Monday, October 5, 2009

Project 50: September

I just have to get through one more book, then I've accomplished my goal for the year and can concentrate on National Novel Writing Month in November!

“The Short Bus: A Journey Beyond Normal” by Jonathan Mooney
The author, labeled “learning disabled” because of dyslexia had grown up being looked down upon, but graduated from Brown University with a degree in English literature. The book is not a story of “short bussers” overcoming the odds to become awesome. Mooney bought a little yellow bus and set out to see the experience of living with a disability label. I feel that his writing was really honest. Before meeting a young man with cerebral palsy, he gets really nervous because he’d thought he would only interview people with learning disabilities like himself, not conditions like cerebral palsy or Down’s Syndrome, but naming his own fears of encounters with people who are “different” gives a lot of depth to his project. A

“Without You: A Memoir of Love, Loss, and the musical Rent” by Anthony Rapp
I really like Rent, so when I stumbled on this while looking for books on bereavement, I nabbed it. Rapp focuses on three areas of his life: his mother’s illness and death, his sexuality and relationships, and anything involved with Rent, from the workshop where it began to the film version. It was emotional and touching. I didn’t find scenes from his sex life as a gay teenager to be too graphic. I laughed at the scene where he and a bunch of friends played Spin the Bottle and gave each other “ear sex.” The only thing that I didn’t like was that the only language he used to convey excitement was “shivers ran up my spine.” Over and over and over, especially when first hearing songs from Rent. I wish those scenes had had a little more varied language. B+

“Doctor Who: The City of the Dead” by Lloyd Rose
This book starts off like a good whodunit mystery but as questions are answered, it gets more confusing than before and crumbles into a bunch of disjointed scenes. Maybe it’s an 8th Doctor thing, but there was too much dark magic and other wacky stuff going on for my taste. At the end, I really didn’t have any clue what had happened in relation to the murder at the beginning. C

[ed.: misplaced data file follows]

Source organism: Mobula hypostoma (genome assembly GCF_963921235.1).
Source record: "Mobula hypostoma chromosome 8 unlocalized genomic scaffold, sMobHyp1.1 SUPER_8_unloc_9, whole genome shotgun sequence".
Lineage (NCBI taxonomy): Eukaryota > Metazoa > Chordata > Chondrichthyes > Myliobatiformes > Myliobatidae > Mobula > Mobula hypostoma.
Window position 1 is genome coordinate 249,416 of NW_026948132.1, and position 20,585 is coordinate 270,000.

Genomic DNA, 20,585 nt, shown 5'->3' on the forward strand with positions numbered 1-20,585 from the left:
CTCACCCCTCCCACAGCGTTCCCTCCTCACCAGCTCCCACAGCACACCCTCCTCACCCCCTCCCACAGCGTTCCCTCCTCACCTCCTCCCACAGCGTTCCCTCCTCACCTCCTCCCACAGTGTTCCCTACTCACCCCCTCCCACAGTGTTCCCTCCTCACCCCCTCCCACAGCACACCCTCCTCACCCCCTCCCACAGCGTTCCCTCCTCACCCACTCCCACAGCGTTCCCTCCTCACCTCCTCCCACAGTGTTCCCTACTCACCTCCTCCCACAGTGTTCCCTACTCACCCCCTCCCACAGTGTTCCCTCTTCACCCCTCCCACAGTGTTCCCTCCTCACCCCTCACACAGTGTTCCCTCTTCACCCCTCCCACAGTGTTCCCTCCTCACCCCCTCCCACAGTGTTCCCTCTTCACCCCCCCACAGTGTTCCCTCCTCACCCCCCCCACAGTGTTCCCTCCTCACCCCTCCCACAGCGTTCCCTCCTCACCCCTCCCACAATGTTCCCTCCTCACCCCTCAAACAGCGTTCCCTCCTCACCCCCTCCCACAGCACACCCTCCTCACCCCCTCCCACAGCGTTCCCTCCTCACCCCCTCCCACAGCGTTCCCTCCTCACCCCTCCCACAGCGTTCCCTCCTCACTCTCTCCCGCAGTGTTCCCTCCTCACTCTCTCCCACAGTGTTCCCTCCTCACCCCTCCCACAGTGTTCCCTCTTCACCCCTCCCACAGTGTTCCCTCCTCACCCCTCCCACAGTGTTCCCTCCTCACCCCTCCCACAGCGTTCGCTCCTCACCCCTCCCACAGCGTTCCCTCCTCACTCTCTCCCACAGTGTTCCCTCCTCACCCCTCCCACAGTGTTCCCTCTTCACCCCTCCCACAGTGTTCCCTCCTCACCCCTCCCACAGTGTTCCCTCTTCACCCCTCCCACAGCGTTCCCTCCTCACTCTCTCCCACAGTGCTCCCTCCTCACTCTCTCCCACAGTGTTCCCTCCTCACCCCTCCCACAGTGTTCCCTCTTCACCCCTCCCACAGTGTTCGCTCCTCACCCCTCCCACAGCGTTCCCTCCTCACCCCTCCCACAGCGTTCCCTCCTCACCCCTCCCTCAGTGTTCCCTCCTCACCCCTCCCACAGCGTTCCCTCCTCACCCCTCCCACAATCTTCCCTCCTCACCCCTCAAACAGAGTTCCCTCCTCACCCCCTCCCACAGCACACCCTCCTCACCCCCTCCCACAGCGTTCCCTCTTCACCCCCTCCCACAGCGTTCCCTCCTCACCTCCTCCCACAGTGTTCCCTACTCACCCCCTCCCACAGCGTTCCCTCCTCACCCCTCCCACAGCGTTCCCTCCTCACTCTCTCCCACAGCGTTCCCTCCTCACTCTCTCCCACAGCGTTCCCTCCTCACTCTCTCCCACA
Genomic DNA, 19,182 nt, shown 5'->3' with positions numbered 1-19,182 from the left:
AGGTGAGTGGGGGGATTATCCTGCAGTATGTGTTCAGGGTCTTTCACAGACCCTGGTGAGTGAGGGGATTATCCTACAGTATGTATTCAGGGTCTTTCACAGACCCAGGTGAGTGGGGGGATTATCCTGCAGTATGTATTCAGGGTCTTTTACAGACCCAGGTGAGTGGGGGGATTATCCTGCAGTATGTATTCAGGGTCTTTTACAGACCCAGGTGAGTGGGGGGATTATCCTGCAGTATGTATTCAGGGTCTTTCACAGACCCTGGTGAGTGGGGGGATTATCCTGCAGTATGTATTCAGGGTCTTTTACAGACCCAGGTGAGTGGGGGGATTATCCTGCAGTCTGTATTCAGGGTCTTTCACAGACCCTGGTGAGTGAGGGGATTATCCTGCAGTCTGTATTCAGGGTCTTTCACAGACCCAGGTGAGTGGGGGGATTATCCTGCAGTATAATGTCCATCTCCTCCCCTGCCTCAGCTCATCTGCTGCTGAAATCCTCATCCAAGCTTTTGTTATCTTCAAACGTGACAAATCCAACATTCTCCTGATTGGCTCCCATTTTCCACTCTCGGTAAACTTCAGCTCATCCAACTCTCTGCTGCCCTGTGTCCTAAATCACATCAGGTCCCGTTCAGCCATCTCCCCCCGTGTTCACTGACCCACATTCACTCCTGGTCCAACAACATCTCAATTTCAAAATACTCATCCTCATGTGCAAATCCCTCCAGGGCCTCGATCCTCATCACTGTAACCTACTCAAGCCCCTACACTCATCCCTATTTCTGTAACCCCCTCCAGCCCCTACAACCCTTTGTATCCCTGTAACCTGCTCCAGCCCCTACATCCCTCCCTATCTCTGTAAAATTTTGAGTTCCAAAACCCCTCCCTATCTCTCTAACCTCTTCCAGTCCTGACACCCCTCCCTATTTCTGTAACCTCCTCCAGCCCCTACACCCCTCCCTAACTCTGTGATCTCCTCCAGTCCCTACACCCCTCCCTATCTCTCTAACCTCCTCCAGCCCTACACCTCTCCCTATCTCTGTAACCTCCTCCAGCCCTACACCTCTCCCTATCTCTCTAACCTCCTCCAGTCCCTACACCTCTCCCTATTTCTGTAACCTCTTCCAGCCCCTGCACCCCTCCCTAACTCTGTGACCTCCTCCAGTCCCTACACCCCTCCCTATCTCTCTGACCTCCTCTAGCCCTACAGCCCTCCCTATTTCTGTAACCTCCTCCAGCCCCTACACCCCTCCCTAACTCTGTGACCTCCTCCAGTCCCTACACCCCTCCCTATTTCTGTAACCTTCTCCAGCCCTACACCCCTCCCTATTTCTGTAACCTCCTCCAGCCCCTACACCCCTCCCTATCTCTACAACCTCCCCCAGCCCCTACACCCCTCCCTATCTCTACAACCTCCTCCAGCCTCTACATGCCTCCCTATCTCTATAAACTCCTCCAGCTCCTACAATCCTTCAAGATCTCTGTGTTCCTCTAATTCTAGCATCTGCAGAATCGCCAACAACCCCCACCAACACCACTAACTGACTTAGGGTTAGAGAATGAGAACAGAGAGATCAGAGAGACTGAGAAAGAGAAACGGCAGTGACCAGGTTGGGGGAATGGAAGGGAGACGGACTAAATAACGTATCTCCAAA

“The Curious Incident of the Dog in the Night-time” by Mark Haddon
I liked this book mostly because of the structure. The author writes from the perspective of an autistic 15-year old who wants to discover the murderer of his neighbor’s dog. The structure of the writing is such that every action or sense that he experiences gets processed and analyzed, right down to seeing a certain number of cars of a particular color in a day. The book jacket said that it was about a young man who can’t experience emotion, but I don’t think that whoever wrote that must have read the book, because he definitely reacts to his emotions. As the plot gets more intense for the main character, the sentences start to run together and you feel his panic translating to the inability to separate his thoughts. A

“The Memory Keeper’s Daughter” by Kim Edwards
This was a good story that went on for a bit too long and didn’t end the way that I thought it should have. It’s about a couple who have twins, and one is born with Down’s Syndrome. The husband is a doctor and delivers the babies in his office during a snowstorm, and the only other person there is a nurse. He gives the baby to the nurse and tells her to put her in an institution, but she ends up running away and raising the baby as her own. The husband tells the wife that the baby died and the secret creates an emotional rift between them for the next 20 years. I found the story, mm, a little too feminine, all about children and housewives and insensitive husbands, and clich├ęd in that the wife becomes an alcoholic housewife, bitter about her role in life. C+